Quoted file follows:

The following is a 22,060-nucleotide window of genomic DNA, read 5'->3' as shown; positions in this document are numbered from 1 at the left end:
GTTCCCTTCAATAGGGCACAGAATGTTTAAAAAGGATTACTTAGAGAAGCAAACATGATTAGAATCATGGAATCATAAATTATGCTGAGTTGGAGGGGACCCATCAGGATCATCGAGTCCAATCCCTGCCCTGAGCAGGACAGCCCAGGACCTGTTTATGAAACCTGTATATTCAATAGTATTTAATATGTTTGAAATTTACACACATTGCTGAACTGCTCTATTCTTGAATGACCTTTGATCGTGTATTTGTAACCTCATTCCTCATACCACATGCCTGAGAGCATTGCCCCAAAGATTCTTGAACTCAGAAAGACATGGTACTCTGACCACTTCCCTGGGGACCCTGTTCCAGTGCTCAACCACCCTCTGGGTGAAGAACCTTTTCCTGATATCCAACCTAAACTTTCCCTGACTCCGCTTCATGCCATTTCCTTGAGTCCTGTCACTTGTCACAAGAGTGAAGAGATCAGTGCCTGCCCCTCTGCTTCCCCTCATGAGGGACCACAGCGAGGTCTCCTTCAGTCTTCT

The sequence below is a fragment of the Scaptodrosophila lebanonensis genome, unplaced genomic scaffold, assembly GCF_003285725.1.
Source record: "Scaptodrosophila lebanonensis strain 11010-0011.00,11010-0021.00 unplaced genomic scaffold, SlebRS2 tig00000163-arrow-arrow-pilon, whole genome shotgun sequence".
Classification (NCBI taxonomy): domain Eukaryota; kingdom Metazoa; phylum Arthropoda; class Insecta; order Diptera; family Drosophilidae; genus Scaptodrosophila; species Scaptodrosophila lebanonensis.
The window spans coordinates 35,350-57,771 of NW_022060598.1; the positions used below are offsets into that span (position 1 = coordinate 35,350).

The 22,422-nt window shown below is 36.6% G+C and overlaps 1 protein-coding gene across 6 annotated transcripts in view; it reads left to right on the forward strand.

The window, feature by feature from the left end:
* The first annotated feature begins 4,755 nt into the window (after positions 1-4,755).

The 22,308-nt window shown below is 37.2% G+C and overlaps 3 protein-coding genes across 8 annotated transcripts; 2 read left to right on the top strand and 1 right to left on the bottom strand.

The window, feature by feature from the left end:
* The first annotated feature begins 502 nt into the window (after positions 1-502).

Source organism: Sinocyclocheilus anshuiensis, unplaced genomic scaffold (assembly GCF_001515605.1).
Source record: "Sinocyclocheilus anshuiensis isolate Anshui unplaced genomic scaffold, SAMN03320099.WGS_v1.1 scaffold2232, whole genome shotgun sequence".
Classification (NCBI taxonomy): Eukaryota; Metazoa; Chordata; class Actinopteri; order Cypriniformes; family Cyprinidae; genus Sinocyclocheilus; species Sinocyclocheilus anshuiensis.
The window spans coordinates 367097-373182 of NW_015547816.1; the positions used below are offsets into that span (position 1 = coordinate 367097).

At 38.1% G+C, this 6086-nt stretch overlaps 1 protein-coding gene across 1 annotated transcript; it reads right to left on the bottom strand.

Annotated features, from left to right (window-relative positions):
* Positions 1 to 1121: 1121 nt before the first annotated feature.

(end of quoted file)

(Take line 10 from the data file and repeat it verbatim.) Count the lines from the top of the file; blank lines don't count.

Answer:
The 22,308-nt window shown below is 37.2% G+C and overlaps 3 protein-coding genes across 8 annotated transcripts; 2 read left to right on the top strand and 1 right to left on the bottom strand.